Next Article in Journal
Consistent Classification of Landsat Time Series with an Improved Automatic Adaptive Signature Generalization Algorithm
Next Article in Special Issue
Mapping Forest Health Using Spectral and Textural Information Extracted from SPOT-5 Satellite Images
Previous Article in Journal
Methodology for Detection and Interpretation of Ground Motion Areas with the A-DInSAR Time Series Analysis
Previous Article in Special Issue
Alpine Forest Drought Monitoring in South Tyrol: PCA Based Synergy between scPDSI Data and MODIS Derived NDVI and NDII7 Time Series
Open AccessFeature PaperArticle

Landsat Imagery Spectral Trajectories—Important Variables for Spatially Predicting the Risks of Bark Beetle Disturbance

1
Department of Ecosystem Biology, Faculty of Science, University of South Bohemia, Branišovská 31, České Budějovice 37005, Czech Republic
2
Institute of Botany, The Czech Academy of Sciences, Průhonice 25243, Czech Republic
3
Faculty of Environmental Sciences, Czech University of Life Sciences Prague, Kamýcká 129, Praha 6—Suchdol 16521, Czech Republic
4
Department of Ecology, Institute of Entomology, Biology Centre CAS, Branišovská 31, České Budějovice 37005, Czech Republic
5
Institute for Environmental Studies, Faculty of Science, Charles University in Prague, Benátská 2, 12801 Prague 2, Czech Republic
6
College of Earth, Ocean, and Atmospheric Sciences, Oregon State University, 114 Wilkinson Hall, Corvallis, OR 97331, USA
7
Department of Forest Ecosystems and Society, Oregon State University, 321 Richardson Hall, Corvallis, OR 97331, USA
*
Author to whom correspondence should be addressed.
Academic Editors: Angela Lausch, Marco Heurich, Randolph H. Wynne and Prasad S. Thenkabail
Remote Sens. 2016, 8(8), 687; https://doi.org/10.3390/rs8080687
Received: 30 May 2016 / Revised: 12 August 2016 / Accepted: 16 August 2016 / Published: 22 August 2016
(This article belongs to the Special Issue Remote Sensing of Forest Health)
Tree mortality caused by bark beetle infestation has significant effects on the ecology and value of both natural and commercial forests. Therefore, prediction of bark beetle infestations is critical in forest management. Existing predictive models, however, rarely consider the influence of long-term stressors on forest susceptibility to bark beetle infestation. In this study we introduce pre-disturbance spectral trajectories from Landsat Thematic Mapper (TM) imagery as an indicator of long-term stress into models of bark beetle infestation together with commonly used environmental predictors. Observations for this study come from forests in the central part of the Šumava Mountains, in the border region between the Czech Republic and Germany, Central Europe. The areas of bark beetle-infested forest were delineated from aerial photographs taken in 1991 and in every year from 1994 to 2000. The environmental predictors represent forest stand attributes (e.g., tree density and distance to the infested forest from previous year) and common abiotic factors, such as topography, climate, geology, and soil. Pre-disturbance spectral trajectories were defined by the linear regression slope of Tasseled Cap components (Wetness, Brightness and Greenness) calculated from a time series of 16 Landsat TM images across years from 1984 until one year before the bark beetle infestation. Using logistic regression and multimodel inference, we calculated predictive models separately for each single year from 1994 to 2000 to account for a possible shift in importance of individual predictors during disturbance. Inclusion of two pre-disturbance spectral trajectories (Wetness slope and Brightness slope) significantly improved predictive ability of bark beetle infestation models. Wetness slope had the greatest predictive power, even relative to environmental predictors, and was relatively stable in its power over the years. Brightness slope improved the model only in the middle of the disturbance period (1996). Importantly, these pre-disturbance predictors were not correlated with other predictors, and therefore bring additional explanatory power to the model. Generally, the predictive power of most fitted model decreases as time progresses and models describing the initial phase of bark beetle outbreaks appear more reliable for conducting near-future predictions. The pre-disturbance spectral trajectories are valuable not only for assessing the risk of bark beetle infestation, but also for detection of long-term gradual changes even in non-forest ecosystems. View Full-Text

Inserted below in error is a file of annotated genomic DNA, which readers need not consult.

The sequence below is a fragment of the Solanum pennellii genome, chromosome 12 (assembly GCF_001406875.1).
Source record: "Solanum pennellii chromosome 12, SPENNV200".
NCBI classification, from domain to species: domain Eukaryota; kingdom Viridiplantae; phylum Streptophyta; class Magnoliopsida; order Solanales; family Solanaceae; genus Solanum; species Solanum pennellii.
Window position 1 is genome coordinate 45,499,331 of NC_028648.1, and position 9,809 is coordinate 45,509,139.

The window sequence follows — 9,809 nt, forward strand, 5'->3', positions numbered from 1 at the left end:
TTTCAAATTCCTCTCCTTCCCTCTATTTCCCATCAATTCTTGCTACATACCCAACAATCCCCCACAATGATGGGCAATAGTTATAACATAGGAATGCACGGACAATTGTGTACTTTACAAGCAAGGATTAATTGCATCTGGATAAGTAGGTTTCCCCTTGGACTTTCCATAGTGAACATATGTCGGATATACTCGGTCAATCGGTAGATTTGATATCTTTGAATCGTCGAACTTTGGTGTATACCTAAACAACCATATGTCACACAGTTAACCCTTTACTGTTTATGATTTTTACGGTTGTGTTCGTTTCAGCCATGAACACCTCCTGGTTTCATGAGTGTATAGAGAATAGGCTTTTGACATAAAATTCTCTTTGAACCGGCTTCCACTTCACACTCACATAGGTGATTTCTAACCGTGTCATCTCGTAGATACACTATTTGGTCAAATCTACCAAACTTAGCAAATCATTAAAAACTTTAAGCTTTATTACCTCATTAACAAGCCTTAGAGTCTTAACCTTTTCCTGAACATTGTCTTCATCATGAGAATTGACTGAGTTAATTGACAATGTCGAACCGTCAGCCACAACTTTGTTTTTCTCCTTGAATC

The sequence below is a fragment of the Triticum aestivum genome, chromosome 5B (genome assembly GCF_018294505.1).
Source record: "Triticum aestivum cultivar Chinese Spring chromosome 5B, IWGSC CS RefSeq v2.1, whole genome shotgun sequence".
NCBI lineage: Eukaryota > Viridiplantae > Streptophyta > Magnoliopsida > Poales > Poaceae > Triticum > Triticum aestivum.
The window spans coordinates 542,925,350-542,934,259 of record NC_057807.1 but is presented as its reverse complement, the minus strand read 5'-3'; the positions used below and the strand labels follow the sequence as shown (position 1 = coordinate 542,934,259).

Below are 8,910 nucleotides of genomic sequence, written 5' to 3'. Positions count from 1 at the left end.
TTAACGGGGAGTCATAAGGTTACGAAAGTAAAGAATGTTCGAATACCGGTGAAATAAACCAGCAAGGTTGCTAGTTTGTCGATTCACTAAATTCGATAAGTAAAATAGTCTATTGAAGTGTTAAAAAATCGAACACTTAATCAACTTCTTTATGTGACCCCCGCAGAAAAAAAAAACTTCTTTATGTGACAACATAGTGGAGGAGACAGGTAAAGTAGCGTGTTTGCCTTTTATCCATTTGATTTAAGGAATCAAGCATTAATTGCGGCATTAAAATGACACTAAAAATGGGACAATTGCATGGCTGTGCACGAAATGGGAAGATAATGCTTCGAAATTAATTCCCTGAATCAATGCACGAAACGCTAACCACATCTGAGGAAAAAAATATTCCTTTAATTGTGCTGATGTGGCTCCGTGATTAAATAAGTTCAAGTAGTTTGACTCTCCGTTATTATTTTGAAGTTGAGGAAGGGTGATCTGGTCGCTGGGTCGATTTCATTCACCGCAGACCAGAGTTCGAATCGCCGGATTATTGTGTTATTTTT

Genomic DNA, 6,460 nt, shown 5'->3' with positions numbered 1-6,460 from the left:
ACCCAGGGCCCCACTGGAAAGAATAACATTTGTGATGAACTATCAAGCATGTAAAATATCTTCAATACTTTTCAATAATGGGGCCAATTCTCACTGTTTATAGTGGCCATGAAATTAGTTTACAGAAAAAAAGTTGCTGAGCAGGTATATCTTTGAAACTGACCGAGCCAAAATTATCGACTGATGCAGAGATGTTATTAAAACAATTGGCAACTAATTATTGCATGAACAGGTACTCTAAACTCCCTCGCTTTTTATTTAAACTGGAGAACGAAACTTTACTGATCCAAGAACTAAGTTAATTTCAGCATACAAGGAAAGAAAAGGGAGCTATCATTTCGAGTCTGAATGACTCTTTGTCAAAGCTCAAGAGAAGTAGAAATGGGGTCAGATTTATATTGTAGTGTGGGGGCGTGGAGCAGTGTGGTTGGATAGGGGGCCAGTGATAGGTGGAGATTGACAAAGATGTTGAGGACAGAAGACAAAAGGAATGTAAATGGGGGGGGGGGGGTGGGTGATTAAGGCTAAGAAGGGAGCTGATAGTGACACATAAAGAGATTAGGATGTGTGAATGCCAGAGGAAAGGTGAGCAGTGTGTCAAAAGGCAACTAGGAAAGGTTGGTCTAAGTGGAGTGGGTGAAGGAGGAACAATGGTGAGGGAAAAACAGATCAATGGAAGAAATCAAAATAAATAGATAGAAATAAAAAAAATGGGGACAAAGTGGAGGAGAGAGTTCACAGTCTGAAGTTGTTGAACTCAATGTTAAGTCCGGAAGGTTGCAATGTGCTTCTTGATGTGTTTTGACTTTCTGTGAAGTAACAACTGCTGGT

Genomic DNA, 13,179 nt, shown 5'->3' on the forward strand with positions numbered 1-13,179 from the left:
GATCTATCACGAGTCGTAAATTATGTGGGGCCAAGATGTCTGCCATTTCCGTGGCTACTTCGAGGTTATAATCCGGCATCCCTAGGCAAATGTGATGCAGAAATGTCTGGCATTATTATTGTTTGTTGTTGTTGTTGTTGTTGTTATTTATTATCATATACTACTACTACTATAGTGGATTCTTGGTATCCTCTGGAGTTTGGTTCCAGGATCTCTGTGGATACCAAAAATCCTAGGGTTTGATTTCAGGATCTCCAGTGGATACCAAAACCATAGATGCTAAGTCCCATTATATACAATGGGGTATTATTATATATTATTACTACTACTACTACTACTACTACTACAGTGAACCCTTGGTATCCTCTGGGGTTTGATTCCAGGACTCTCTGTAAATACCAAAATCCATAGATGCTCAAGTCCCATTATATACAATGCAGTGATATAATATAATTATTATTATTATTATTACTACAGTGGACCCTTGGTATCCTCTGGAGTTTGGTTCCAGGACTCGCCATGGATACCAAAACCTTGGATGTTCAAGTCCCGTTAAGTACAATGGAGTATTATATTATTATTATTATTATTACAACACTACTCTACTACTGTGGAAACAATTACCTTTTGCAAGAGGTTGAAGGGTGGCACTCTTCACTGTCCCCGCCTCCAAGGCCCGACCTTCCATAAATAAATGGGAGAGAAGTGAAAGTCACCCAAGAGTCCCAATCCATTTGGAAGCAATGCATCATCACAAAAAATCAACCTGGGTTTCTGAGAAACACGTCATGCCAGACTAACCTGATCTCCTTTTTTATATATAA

Keywords: forest disturbance; spectral trajectories; bark beetle; Landsat forest disturbance; spectral trajectories; bark beetle; Landsat
Show Figures

Graphical abstract

MDPI and ACS Style

Hais, M.; Wild, J.; Berec, L.; Brůna, J.; Kennedy, R.; Braaten, J.; Brož, Z. Landsat Imagery Spectral Trajectories—Important Variables for Spatially Predicting the Risks of Bark Beetle Disturbance. Remote Sens. 2016, 8, 687.

AMA Style

Hais M, Wild J, Berec L, Brůna J, Kennedy R, Braaten J, Brož Z. Landsat Imagery Spectral Trajectories—Important Variables for Spatially Predicting the Risks of Bark Beetle Disturbance. Remote Sensing. 2016; 8(8):687.

Chicago/Turabian Style

Hais, Martin; Wild, Jan; Berec, Luděk; Brůna, Josef; Kennedy, Robert; Braaten, Justin; Brož, Zdeněk. 2016. "Landsat Imagery Spectral Trajectories—Important Variables for Spatially Predicting the Risks of Bark Beetle Disturbance" Remote Sens. 8, no. 8: 687.

Find Other Styles
Note that from the first issue of 2016, MDPI journals use article numbers instead of page numbers. See further details here.

Article Access Map by Country/Region

1
Search more from Scilit
 
Search
Back to TopTop